• Deliberately took steps to make his testimony less useful to the Court in its review of those deficiencies.

Peter Hoffman wasn’t the only one to face Judge Failla’s wrath for the discovery abuses. She found Seven Arts counsel acted in bad faith, and sanctioned him by ordering him to pay some of Arrowhead’s discovery expenses, writing, “No attorney with knowledge of the allegations in this case could believe” some of his representations about the discovery problems, and finding some of his arguments, “specious.”

Writing that Hoffman’s discovery misconduct was “as deep as it is wide,” the court sanctioned the Seven Arts defendants with issue preclusion, ruling that Seven Arts had forfeited its argument challenging the court’s jurisdiction because of the discovery abuses. The court also ordered the Seven Arts companies to pay some of Arrowhead’s legal expenses, and—showing its displeasure with defense counsel—ordered Seven Arts to retain a second outside counsel to supervise the discovery process.

Why Arrowhead Matters

The e-discovery fact pattern in this case is admittedly unusual. It’s rare to see a matter where the discovery misconduct—as Judge Failla put it—is as deep as it is wide. Most e-discovery matters don’t involve a judge finding both a litigant and its counsel acted in bad faith.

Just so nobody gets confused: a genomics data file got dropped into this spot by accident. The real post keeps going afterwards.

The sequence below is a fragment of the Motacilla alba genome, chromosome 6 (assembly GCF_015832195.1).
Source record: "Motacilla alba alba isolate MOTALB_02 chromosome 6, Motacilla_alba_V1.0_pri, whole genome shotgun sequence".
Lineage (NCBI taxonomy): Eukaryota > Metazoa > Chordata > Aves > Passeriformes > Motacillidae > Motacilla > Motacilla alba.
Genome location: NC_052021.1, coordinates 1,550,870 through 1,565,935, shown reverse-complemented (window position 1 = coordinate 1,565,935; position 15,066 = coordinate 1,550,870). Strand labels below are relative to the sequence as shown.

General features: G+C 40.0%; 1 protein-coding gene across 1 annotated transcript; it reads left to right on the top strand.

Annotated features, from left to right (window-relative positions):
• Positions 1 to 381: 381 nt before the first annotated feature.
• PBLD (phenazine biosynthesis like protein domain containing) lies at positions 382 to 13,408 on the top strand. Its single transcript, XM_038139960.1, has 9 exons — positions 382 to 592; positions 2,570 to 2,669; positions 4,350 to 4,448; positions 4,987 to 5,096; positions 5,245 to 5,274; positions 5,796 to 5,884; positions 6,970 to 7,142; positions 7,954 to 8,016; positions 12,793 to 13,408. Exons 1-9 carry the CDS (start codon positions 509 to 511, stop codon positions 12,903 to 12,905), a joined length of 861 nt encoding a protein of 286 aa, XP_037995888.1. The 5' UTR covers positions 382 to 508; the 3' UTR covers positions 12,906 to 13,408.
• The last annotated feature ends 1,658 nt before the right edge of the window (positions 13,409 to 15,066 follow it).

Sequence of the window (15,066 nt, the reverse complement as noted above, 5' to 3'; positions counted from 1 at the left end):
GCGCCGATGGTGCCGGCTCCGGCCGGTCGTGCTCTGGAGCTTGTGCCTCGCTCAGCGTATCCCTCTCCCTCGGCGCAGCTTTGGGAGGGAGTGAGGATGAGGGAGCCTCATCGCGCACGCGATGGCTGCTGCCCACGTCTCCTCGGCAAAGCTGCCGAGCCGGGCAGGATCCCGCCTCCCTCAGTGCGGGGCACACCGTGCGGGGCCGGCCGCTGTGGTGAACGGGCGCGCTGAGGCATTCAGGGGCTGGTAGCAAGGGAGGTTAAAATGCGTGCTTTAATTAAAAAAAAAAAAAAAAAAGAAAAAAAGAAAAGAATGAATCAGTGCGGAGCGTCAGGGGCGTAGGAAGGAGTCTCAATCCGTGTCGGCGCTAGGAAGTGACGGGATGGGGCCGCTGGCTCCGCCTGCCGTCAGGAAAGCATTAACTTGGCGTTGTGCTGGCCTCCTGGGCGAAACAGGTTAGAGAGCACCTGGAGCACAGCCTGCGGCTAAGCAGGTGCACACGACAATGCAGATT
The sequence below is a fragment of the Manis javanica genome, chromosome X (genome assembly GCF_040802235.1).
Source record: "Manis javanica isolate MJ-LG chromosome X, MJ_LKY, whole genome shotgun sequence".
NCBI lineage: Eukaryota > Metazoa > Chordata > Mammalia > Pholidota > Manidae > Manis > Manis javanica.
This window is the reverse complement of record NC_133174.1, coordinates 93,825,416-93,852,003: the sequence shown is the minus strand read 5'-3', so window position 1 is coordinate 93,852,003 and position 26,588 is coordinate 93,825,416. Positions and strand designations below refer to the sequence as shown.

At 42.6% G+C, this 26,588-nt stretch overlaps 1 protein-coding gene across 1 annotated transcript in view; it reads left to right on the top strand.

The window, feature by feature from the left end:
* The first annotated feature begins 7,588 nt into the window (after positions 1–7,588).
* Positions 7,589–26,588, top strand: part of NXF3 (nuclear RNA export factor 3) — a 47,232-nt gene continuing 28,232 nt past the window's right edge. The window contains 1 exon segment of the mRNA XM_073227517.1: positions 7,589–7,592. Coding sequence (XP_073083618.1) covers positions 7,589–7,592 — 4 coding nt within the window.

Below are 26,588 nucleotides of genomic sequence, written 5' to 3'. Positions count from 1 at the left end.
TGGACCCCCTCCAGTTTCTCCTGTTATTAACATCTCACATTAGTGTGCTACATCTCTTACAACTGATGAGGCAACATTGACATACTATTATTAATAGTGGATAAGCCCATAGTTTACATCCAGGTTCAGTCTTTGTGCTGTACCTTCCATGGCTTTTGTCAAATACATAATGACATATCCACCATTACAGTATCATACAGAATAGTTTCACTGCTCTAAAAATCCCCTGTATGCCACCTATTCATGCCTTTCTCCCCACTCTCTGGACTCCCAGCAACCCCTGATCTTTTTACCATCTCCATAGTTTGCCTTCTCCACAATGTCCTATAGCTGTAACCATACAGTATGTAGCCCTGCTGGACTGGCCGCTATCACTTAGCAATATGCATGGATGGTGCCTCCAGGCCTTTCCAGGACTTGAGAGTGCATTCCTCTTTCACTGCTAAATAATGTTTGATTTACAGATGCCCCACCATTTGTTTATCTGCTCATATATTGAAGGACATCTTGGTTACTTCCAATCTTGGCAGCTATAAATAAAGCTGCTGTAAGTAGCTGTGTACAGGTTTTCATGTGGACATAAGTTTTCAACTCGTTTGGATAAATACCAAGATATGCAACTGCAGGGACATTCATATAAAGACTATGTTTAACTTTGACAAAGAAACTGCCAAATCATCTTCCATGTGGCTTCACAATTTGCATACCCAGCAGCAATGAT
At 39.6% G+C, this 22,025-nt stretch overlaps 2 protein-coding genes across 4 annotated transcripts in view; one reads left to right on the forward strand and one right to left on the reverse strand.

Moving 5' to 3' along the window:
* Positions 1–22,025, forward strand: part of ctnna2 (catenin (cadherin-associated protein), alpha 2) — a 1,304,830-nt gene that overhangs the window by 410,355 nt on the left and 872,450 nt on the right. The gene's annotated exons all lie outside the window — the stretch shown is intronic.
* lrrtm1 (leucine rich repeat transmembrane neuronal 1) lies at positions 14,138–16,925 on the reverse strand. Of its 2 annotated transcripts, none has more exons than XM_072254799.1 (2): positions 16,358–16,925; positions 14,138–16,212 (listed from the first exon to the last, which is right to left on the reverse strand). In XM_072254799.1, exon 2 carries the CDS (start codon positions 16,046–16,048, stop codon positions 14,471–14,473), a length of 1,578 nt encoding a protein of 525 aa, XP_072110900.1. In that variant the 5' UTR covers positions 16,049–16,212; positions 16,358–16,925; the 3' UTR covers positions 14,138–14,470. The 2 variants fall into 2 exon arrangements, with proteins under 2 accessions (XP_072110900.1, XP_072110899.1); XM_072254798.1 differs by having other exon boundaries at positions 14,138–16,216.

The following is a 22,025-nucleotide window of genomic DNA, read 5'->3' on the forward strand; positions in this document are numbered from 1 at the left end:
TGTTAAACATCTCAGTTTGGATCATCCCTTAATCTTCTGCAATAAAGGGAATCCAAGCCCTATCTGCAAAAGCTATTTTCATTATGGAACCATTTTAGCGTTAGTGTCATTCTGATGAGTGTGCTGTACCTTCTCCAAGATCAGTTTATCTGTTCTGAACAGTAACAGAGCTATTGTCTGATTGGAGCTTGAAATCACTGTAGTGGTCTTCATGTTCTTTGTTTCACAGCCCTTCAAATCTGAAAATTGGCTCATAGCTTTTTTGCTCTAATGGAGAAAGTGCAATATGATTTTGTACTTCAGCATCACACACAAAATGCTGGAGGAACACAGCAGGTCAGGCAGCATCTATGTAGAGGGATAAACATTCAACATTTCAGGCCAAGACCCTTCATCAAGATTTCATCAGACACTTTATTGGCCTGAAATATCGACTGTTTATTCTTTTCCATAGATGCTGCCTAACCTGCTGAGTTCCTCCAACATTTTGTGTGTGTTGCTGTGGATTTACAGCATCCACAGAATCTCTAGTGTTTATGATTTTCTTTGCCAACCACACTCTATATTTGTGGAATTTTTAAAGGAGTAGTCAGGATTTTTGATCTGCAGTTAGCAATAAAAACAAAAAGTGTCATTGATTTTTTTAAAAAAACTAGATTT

However, even though this gumbo of e-discovery bad behavior may be an unusual outlier, it’s still important. First, it shows e-discovery abuses can get a litigant held in contempt of court. Second, it shows the sanctions can be severe—issue preclusion can often make or break a case.

Finally, there was a great deal of concern that the 2015 e-discovery amendments to the Federal Rules of Civil Procedure—most specifically, the amendments to Fed. R. Civ. P. 37(e)—would take the teeth out of sanctions and encourage bad, or at least sloppy behavior in e-discovery. In fact, we’ve examined a recent case where a $25 million verdict survived intentional spoliation.

However, as we’ve noted before, judges still have many tools for sanctioning e-discovery abuses—and the consequences for wayward litigants can be severe.

David Horrigan is kCura’s e-discovery counsel and legal content director. An attorney, law school guest lecturer, e-discovery industry analyst, and award-winning journalist, David has served as counsel at the Entertainment Software Association, reporter and assistant editor at The National Law Journal, and analyst and counsel at 451 Research.